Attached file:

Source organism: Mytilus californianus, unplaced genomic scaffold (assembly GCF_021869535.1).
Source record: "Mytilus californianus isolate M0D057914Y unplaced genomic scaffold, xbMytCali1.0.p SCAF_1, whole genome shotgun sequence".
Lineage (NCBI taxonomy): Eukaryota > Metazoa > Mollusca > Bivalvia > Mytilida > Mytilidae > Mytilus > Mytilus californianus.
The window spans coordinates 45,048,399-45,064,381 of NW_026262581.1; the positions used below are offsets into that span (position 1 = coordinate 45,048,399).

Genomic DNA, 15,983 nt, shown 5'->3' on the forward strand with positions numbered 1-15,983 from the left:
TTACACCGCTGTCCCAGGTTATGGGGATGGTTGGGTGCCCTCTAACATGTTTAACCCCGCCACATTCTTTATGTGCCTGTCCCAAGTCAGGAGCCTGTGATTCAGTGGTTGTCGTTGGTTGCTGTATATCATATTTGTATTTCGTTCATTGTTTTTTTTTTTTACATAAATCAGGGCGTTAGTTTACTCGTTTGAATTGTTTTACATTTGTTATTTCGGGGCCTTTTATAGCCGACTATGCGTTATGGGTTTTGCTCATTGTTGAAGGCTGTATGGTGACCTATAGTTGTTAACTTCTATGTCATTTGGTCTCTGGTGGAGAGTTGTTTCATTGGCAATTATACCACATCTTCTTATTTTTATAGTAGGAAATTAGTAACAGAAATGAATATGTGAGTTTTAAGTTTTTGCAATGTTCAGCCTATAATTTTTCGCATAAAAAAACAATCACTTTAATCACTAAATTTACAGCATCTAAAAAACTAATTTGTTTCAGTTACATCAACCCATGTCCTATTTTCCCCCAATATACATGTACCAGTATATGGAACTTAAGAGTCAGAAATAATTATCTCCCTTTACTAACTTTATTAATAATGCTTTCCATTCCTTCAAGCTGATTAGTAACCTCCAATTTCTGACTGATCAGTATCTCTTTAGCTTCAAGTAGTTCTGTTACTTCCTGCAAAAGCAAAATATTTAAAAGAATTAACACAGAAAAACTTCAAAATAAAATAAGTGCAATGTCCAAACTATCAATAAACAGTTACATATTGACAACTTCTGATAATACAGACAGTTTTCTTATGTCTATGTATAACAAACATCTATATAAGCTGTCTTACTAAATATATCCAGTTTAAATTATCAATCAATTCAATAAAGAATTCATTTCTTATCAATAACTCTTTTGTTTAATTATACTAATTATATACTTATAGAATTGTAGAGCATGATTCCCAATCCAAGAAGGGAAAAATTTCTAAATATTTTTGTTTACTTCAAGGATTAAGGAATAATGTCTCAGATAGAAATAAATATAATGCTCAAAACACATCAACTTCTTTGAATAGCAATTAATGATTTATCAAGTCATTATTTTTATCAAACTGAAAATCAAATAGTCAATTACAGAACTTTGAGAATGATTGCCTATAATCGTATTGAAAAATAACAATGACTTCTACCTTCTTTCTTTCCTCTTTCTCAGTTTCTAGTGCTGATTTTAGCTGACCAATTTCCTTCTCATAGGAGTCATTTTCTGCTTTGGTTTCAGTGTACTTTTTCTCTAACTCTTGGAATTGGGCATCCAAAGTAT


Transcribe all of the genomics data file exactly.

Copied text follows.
Source organism: Mytilus californianus, unplaced genomic scaffold (assembly GCF_021869535.1).
Source record: "Mytilus californianus isolate M0D057914Y unplaced genomic scaffold, xbMytCali1.0.p SCAF_1, whole genome shotgun sequence".
Lineage (NCBI taxonomy): Eukaryota > Metazoa > Mollusca > Bivalvia > Mytilida > Mytilidae > Mytilus > Mytilus californianus.
The window spans coordinates 45,048,399-45,064,381 of NW_026262581.1; the positions used below are offsets into that span (position 1 = coordinate 45,048,399).

Genomic DNA, 15,983 nt, shown 5'->3' on the forward strand with positions numbered 1-15,983 from the left:
TTACACCGCTGTCCCAGGTTATGGGGATGGTTGGGTGCCCTCTAACATGTTTAACCCCGCCACATTCTTTATGTGCCTGTCCCAAGTCAGGAGCCTGTGATTCAGTGGTTGTCGTTGGTTGCTGTATATCATATTTGTATTTCGTTCATTGTTTTTTTTTTTTACATAAATCAGGGCGTTAGTTTACTCGTTTGAATTGTTTTACATTTGTTATTTCGGGGCCTTTTATAGCCGACTATGCGTTATGGGTTTTGCTCATTGTTGAAGGCTGTATGGTGACCTATAGTTGTTAACTTCTATGTCATTTGGTCTCTGGTGGAGAGTTGTTTCATTGGCAATTATACCACATCTTCTTATTTTTATAGTAGGAAATTAGTAACAGAAATGAATATGTGAGTTTTAAGTTTTTGCAATGTTCAGCCTATAATTTTTCGCATAAAAAAACAATCACTTTAATCACTAAATTTACAGCATCTAAAAAACTAATTTGTTTCAGTTACATCAACCCATGTCCTATTTTCCCCCAATATACATGTACCAGTATATGGAACTTAAGAGTCAGAAATAATTATCTCCCTTTACTAACTTTATTAATAATGCTTTCCATTCCTTCAAGCTGATTAGTAACCTCCAATTTCTGACTGATCAGTATCTCTTTAGCTTCAAGTAGTTCTGTTACTTCCTGCAAAAGCAAAATATTTAAAAGAATTAACACAGAAAAACTTCAAAATAAAATAAGTGCAATGTCCAAACTATCAATAAACAGTTACATATTGACAACTTCTGATAATACAGACAGTTTTCTTATGTCTATGTATAACAAACATCTATATAAGCTGTCTTACTAAATATATCCAGTTTAAATTATCAATCAATTCAATAAAGAATTCATTTCTTATCAATAACTCTTTTGTTTAATTATACTAATTATATACTTATAGAATTGTAGAGCATGATTCCCAATCCAAGAAGGGAAAAATTTCTAAATATTTTTGTTTACTTCAAGGATTAAGGAATAATGTCTCAGATAGAAATAAATATAATGCTCAAAACACATCAACTTCTTTGAATAGCAATTAATGATTTATCAAGTCATTATTTTTATCAAACTGAAAATCAAATAGTCAATTACAGAACTTTGAGAATGATTGCCTATAATCGTATTGAAAAATAACAATGACTTCTACCTTCTTTCTTTCCTCTTTCTCAGTTTCTAGTGCTGATTTTAGCTGACCAATTTCCTTCTCATAGGAGTCATTTTCTGCTTTGGTTTCAGTGTACTTTTTCTCTAACTCTTGGAATTGGGCATCCAAAGTAT